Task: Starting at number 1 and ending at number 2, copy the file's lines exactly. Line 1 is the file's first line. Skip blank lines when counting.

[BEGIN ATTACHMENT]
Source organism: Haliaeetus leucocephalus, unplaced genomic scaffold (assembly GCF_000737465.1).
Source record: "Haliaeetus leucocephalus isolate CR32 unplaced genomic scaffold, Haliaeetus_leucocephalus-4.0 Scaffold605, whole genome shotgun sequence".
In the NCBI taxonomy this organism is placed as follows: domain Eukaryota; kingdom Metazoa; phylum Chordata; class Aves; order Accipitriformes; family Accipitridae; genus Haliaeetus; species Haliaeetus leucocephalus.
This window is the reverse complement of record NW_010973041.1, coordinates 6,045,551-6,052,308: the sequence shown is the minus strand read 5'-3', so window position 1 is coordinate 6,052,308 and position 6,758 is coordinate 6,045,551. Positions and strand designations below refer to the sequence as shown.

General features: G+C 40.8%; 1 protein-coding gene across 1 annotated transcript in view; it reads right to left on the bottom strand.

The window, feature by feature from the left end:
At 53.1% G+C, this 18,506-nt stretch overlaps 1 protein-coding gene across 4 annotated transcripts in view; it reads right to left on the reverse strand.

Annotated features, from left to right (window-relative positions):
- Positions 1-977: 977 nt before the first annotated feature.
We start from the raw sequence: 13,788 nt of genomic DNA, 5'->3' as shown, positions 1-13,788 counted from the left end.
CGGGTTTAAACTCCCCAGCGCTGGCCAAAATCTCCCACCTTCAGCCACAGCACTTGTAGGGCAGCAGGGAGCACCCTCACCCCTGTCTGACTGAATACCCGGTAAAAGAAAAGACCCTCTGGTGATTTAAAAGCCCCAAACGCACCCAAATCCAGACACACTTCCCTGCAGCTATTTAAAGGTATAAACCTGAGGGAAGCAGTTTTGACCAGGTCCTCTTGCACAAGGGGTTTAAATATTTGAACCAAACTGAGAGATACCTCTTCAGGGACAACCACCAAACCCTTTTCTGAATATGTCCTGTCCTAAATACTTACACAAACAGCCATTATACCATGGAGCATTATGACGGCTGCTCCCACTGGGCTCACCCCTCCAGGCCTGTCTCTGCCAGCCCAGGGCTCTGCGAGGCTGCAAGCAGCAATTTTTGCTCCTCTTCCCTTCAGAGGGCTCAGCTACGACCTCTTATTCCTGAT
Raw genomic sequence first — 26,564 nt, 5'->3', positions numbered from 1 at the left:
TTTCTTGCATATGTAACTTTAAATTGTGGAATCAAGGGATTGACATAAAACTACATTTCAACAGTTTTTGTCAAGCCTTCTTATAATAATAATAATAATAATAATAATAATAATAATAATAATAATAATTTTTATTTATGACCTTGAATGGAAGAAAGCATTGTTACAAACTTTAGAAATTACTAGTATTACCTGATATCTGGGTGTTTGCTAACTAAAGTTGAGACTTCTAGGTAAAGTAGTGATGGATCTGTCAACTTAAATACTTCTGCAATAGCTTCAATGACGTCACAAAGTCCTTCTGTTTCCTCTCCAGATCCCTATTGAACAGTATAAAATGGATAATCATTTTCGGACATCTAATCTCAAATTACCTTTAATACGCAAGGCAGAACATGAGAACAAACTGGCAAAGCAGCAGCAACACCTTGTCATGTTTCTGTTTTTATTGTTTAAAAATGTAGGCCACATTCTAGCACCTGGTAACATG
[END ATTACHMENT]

Source organism: Haliaeetus leucocephalus, unplaced genomic scaffold (assembly GCF_000737465.1).
Source record: "Haliaeetus leucocephalus isolate CR32 unplaced genomic scaffold, Haliaeetus_leucocephalus-4.0 Scaffold605, whole genome shotgun sequence".